I did magic as a boy. I still have my tricks in a box in the attic: the tiny folding screen from which I could pull scarves and silk flowers, the pitcher of milk that I could pour into a funnel of newspaper and turn into confetti, the metal rings that seemed to penetrate each other. . . .
The best magic tricks are ones where you borrow something from a member of the audience, vanish it, then make it reappear in an unexpected place: a marked playing card lodged in a book selected at random, say, or a dollar bill inside an orange that is sliced onstage.
I never advanced to that level, but I was reminded of these tricks when I spoke with John Eichelberger of Burke. John’s been reading my continuing series of amazing reunions, where I describe how some lost item has been miraculously found. He figured his story might beat them all.
Two years ago John’s wife, Mary, and daughter, Allison, were in New York City for a dance competition. The pair took in the musical “Wicked” at the Gershwin Theatre.
When the show was over, Allison noticed something at her feet. It was a little gray drawstring bag. Inside was a ring. She and her mother took it to the theater’s lost and found. When no one claimed it, it was theirs to keep. Mom was amazed to see that the ring was from Tussey Mountain High in Saxton, Pa., the same high school her husband had graduated from in 1966. What were the odds of that?
John arrived in New York the next day to watch Allison dance. He cleaned inside the ring and saw . . . his initials.
And this is where we must cue the “Twilight Zone” music. In 1980, John had spotted a cash-for-gold place on Route 5 in Waldorf, Md. Since he never wore his Class of 1966 Mount Tussey High School ring, he decided to sell it, along with a few other items.
“I forget how much I got for it all,” John told me. “Maybe a few hundred bucks.”
He figured the ring had been smelted long ago and now there it was, in New York City.
John swears this story is true. He has no explanation.
“It’s got me spooked,” he said.
I asked John if he was going to sell the ring again. After all, he did once before.
“I’m going to keep it,” he said. He posted something on Facebook about the ring, hoping one of his friends from high school might be able to provide a clue.
“One of the people I graduated with, her dad was the jeweler that designed that ring in my home town,” he said. “Of course, she saw that, she gave me a lot of gas about selling that class ring.”
Ken Herst had a much more methodical way of finding lost things: After retiring as a Navy budget analyst, the Springfield resident set up a little business where he emptied the vacuum cleaners at gas stations and car washes. “I worked out an arrangement with all the owners,” Ken wrote. “I would clean their vacuums out on a regular basis, free, and report any outages to them. In return, I got to keep whatever treasures I found.”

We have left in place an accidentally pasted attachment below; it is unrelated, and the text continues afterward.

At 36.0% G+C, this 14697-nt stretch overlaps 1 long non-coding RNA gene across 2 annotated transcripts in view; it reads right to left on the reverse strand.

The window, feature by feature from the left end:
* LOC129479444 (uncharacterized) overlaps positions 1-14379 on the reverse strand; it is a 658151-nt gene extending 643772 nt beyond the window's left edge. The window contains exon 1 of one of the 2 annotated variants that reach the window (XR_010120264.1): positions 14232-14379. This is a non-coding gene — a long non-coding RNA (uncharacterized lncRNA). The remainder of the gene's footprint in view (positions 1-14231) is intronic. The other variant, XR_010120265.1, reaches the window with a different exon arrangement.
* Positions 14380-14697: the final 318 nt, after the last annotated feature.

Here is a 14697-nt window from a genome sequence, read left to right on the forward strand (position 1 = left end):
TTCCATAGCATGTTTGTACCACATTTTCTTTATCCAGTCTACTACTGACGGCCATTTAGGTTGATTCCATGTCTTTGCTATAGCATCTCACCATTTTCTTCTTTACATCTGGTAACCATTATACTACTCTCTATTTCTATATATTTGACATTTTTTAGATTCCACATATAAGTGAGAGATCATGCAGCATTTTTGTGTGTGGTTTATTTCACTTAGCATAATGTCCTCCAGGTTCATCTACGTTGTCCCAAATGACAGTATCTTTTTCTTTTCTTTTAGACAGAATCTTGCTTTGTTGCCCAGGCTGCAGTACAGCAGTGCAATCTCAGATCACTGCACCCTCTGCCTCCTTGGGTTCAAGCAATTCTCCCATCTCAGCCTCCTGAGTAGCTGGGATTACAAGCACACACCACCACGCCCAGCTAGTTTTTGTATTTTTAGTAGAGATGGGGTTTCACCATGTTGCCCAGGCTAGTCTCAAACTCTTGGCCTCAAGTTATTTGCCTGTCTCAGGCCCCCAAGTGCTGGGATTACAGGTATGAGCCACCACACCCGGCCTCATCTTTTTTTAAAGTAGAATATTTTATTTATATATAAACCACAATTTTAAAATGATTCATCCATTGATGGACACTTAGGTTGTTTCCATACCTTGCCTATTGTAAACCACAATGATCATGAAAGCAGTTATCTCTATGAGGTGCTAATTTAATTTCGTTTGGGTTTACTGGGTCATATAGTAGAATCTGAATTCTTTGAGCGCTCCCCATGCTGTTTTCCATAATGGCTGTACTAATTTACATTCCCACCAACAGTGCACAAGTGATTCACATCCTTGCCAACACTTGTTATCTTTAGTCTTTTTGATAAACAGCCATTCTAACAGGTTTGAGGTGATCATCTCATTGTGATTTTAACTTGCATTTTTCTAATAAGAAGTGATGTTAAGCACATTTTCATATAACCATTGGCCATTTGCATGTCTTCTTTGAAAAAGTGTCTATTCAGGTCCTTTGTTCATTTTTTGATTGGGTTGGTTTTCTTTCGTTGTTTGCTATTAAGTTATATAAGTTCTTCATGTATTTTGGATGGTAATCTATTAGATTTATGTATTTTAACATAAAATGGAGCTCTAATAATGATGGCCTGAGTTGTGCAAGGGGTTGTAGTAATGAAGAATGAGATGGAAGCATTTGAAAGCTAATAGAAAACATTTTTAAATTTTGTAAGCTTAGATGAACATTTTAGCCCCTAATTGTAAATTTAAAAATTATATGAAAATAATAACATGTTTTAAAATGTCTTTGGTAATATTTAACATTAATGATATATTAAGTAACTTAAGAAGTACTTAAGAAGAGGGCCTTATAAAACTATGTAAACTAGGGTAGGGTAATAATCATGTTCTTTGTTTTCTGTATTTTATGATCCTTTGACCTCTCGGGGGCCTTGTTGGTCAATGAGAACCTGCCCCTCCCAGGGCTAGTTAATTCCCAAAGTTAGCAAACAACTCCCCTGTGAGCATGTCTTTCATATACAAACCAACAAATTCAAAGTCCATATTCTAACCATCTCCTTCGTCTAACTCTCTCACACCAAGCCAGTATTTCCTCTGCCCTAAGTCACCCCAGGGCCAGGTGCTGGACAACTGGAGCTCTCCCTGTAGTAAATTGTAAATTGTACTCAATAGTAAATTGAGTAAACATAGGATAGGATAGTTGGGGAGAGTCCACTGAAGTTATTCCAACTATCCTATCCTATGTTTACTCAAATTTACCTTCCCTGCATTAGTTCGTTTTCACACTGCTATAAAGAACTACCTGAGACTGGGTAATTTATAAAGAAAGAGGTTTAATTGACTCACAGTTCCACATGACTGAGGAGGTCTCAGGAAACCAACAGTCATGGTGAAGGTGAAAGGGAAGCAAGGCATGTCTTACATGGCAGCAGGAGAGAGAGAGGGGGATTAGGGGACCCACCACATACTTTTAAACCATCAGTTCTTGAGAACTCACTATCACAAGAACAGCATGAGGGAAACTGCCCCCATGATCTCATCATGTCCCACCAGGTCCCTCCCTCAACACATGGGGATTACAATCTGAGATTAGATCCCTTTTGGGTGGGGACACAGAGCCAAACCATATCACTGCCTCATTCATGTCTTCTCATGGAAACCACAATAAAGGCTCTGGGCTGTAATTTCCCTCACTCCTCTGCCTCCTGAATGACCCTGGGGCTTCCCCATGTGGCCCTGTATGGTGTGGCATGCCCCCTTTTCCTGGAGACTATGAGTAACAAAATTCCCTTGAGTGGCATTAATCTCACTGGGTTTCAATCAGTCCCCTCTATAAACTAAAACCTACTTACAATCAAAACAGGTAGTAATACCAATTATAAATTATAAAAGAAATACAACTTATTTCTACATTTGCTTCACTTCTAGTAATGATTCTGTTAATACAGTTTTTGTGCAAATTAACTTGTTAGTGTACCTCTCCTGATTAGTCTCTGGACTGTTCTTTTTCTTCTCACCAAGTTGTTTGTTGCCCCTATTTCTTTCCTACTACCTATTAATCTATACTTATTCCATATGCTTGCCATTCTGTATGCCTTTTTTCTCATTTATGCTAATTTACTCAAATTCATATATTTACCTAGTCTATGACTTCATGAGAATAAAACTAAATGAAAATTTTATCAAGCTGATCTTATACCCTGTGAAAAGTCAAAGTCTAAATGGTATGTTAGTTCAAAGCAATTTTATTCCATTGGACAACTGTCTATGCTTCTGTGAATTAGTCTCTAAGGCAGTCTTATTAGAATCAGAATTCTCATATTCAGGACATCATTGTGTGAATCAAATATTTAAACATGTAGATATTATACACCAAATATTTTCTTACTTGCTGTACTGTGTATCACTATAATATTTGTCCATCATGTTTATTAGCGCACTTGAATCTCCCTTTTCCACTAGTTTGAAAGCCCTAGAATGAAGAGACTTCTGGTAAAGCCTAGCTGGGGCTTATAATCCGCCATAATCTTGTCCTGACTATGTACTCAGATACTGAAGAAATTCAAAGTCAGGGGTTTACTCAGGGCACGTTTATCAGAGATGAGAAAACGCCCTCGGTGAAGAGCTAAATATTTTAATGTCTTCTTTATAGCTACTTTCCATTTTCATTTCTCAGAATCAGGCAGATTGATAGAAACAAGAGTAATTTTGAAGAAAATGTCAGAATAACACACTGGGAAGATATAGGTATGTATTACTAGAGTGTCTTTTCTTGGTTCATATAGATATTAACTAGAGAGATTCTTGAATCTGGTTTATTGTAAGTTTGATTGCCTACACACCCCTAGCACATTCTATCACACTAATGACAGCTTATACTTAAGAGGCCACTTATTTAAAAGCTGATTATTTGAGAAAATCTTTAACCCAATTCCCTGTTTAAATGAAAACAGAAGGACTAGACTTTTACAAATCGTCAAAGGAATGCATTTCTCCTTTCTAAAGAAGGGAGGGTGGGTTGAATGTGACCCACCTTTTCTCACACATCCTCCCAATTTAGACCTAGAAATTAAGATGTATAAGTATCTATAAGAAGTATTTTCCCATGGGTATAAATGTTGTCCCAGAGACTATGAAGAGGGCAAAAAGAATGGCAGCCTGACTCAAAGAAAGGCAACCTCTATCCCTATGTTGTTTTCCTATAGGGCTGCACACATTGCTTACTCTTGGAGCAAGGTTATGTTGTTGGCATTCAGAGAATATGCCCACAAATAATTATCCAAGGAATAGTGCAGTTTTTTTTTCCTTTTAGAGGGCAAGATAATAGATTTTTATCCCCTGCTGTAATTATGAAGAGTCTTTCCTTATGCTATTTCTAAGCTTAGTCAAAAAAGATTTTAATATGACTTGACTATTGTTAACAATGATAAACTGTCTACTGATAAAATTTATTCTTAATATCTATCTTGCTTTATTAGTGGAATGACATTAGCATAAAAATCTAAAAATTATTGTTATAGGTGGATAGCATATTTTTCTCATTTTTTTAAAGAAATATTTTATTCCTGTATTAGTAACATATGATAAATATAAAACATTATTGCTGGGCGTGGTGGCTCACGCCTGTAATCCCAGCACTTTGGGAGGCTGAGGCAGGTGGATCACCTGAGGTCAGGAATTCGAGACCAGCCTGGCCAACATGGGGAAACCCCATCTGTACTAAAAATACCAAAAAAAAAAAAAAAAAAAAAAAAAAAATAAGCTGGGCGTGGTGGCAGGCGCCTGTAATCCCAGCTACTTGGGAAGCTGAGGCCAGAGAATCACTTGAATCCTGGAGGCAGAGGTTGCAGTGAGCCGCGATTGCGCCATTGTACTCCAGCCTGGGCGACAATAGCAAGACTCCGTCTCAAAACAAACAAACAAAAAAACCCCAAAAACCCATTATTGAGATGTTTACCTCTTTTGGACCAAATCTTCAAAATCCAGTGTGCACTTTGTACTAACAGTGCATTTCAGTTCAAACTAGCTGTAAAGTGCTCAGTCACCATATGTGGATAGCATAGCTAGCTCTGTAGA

At his busiest, Ken was cleaning almost every vacuum between Arlington and Woodbridge. This was a volume business. Though he found a few hundred-dollars bills, mostly what he found was small change. But lots of small change makes big change. He typically took in about $8,000 a year — along with countless Chuck E. Cheese tokens.
Well, actually, counted tokens: Ken kept detailed spreadsheets of everything he found. In 2007 his haul included $86 worth of Chuck E. cheese tokens, four Susan B. Anthony dollar coins and 13 Sacagawea dollars.
“My best year was 2002, in which I found over $15,000,” he wrote.
That same year, Ken found a school ring while cleaning a vacuum in Reston. “It was a lady’s ring from St. Joseph’s University, Class of 1992, with the initials ‘VAM’ on it,” Ken wrote. He contacted a dean at the school, did his best to sound sincere and asked her to check her alumni.
“Three days later, I received an e-mail from Valerie Ann McNamara of Conshohocken, Pa. Apparently she had lent her car to a friend and he drove it to Reston, deciding to vacuum the car before returning home. The ring had been under her car seat all that time. She gave me her address and I mailed the ring back to her, making for one very happy camper.”
Ken retired from the gas station vacuum bag-cleaning biz in 2010. “It was feeling like work and not fun any longer,” he wrote. “So I decided to hang up my hose.”
For previous columns, visit washingtonpost.com/johnkelly.